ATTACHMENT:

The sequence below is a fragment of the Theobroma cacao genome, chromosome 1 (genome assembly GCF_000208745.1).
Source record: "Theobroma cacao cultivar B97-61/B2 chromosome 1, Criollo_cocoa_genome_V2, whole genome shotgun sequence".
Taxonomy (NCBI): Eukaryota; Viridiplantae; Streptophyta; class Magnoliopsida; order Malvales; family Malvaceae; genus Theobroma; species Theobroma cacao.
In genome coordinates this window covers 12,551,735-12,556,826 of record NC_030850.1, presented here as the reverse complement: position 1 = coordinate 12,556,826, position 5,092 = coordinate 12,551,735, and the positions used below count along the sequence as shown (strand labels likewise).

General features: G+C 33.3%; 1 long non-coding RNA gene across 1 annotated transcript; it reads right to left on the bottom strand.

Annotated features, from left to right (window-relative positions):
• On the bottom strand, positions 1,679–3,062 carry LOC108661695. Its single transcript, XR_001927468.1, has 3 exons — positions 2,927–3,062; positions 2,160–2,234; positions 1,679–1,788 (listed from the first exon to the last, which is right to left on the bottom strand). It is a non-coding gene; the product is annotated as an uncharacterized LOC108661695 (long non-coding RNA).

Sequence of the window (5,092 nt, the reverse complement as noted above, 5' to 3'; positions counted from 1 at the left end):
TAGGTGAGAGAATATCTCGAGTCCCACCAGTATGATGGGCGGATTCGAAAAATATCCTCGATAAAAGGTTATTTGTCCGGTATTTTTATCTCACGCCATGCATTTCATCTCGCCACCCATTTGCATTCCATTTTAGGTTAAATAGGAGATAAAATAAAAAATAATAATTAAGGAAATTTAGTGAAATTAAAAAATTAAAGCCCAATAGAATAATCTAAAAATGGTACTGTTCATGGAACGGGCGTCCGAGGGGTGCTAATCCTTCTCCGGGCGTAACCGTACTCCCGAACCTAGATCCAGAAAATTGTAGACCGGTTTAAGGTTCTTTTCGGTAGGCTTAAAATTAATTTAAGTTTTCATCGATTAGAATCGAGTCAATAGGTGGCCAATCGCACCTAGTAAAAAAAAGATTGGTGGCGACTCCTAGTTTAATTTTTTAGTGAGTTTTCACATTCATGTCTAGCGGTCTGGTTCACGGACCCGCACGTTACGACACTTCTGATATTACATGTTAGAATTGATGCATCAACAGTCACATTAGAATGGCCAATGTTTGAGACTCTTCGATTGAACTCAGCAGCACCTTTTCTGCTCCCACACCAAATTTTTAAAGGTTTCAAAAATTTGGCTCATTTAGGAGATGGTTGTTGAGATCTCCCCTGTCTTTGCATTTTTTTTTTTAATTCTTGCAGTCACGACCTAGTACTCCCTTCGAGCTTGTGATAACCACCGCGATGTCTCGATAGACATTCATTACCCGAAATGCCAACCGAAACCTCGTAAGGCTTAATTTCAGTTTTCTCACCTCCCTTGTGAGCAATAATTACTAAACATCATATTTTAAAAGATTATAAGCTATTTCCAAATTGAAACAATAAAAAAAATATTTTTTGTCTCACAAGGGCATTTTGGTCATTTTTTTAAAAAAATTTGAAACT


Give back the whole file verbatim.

The sequence below is a fragment of the Theobroma cacao genome, chromosome 1 (genome assembly GCF_000208745.1).
Source record: "Theobroma cacao cultivar B97-61/B2 chromosome 1, Criollo_cocoa_genome_V2, whole genome shotgun sequence".
Taxonomy (NCBI): Eukaryota; Viridiplantae; Streptophyta; class Magnoliopsida; order Malvales; family Malvaceae; genus Theobroma; species Theobroma cacao.
In genome coordinates this window covers 12,551,735-12,556,826 of record NC_030850.1, presented here as the reverse complement: position 1 = coordinate 12,556,826, position 5,092 = coordinate 12,551,735, and the positions used below count along the sequence as shown (strand labels likewise).

General features: G+C 33.3%; 1 long non-coding RNA gene across 1 annotated transcript; it reads right to left on the bottom strand.

Annotated features, from left to right (window-relative positions):
• On the bottom strand, positions 1,679–3,062 carry LOC108661695. Its single transcript, XR_001927468.1, has 3 exons — positions 2,927–3,062; positions 2,160–2,234; positions 1,679–1,788 (listed from the first exon to the last, which is right to left on the bottom strand). It is a non-coding gene; the product is annotated as an uncharacterized LOC108661695 (long non-coding RNA).

Sequence of the window (5,092 nt, the reverse complement as noted above, 5' to 3'; positions counted from 1 at the left end):
TAGGTGAGAGAATATCTCGAGTCCCACCAGTATGATGGGCGGATTCGAAAAATATCCTCGATAAAAGGTTATTTGTCCGGTATTTTTATCTCACGCCATGCATTTCATCTCGCCACCCATTTGCATTCCATTTTAGGTTAAATAGGAGATAAAATAAAAAATAATAATTAAGGAAATTTAGTGAAATTAAAAAATTAAAGCCCAATAGAATAATCTAAAAATGGTACTGTTCATGGAACGGGCGTCCGAGGGGTGCTAATCCTTCTCCGGGCGTAACCGTACTCCCGAACCTAGATCCAGAAAATTGTAGACCGGTTTAAGGTTCTTTTCGGTAGGCTTAAAATTAATTTAAGTTTTCATCGATTAGAATCGAGTCAATAGGTGGCCAATCGCACCTAGTAAAAAAAAGATTGGTGGCGACTCCTAGTTTAATTTTTTAGTGAGTTTTCACATTCATGTCTAGCGGTCTGGTTCACGGACCCGCACGTTACGACACTTCTGATATTACATGTTAGAATTGATGCATCAACAGTCACATTAGAATGGCCAATGTTTGAGACTCTTCGATTGAACTCAGCAGCACCTTTTCTGCTCCCACACCAAATTTTTAAAGGTTTCAAAAATTTGGCTCATTTAGGAGATGGTTGTTGAGATCTCCCCTGTCTTTGCATTTTTTTTTTTAATTCTTGCAGTCACGACCTAGTACTCCCTTCGAGCTTGTGATAACCACCGCGATGTCTCGATAGACATTCATTACCCGAAATGCCAACCGAAACCTCGTAAGGCTTAATTTCAGTTTTCTCACCTCCCTTGTGAGCAATAATTACTAAACATCATATTTTAAAAGATTATAAGCTATTTCCAAATTGAAACAATAAAAAAAATATTTTTTGTCTCACAAGGGCATTTTGGTCATTTTTTTAAAAAAATTTGAAACT